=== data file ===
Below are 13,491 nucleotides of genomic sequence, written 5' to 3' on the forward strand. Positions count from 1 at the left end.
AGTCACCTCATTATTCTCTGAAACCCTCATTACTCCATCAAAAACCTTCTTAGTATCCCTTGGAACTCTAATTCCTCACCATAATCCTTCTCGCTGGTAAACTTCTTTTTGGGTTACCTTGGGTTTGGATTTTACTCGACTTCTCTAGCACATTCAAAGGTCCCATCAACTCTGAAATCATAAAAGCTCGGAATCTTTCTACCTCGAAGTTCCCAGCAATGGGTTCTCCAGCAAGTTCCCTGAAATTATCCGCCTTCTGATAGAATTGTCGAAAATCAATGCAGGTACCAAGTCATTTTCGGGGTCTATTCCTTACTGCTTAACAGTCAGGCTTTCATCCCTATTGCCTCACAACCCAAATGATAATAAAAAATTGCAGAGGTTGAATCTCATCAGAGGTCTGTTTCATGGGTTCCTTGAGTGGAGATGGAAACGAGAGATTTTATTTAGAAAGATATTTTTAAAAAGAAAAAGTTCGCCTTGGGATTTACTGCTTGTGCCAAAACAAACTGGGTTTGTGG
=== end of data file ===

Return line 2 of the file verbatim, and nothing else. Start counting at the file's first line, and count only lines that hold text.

AGTCACCTCATTATTCTCTGAAACCCTCATTACTCCATCAAAAACCTTCTTAGTATCCCTTGGAACTCTAATTCCTCACCATAATCCTTCTCGCTGGTAAACTTCTTTTTGGGTTACCTTGGGTTTGGATTTTACTCGACTTCTCTAGCACATTCAAAGGTCCCATCAACTCTGAAATCATAAAAGCTCGGAATCTTTCTACCTCGAAGTTCCCAGCAATGGGTTCTCCAGCAAGTTCCCTGAAATTATCCGCCTTCTGATAGAATTGTCGAAAATCAATGCAGGTACCAAGTCATTTTCGGGGTCTATTCCTTACTGCTTAACAGTCAGGCTTTCATCCCTATTGCCTCACAACCCAAATGATAATAAAAAATTGCAGAGGTTGAATCTCATCAGAGGTCTGTTTCATGGGTTCCTTGAGTGGAGATGGAAACGAGAGATTTTATTTAGAAAGATATTTTTAAAAAGAAAAAGTTCGCCTTGGGATTTACTGCTTGTGCCAAAACAAACTGGGTTTGTGG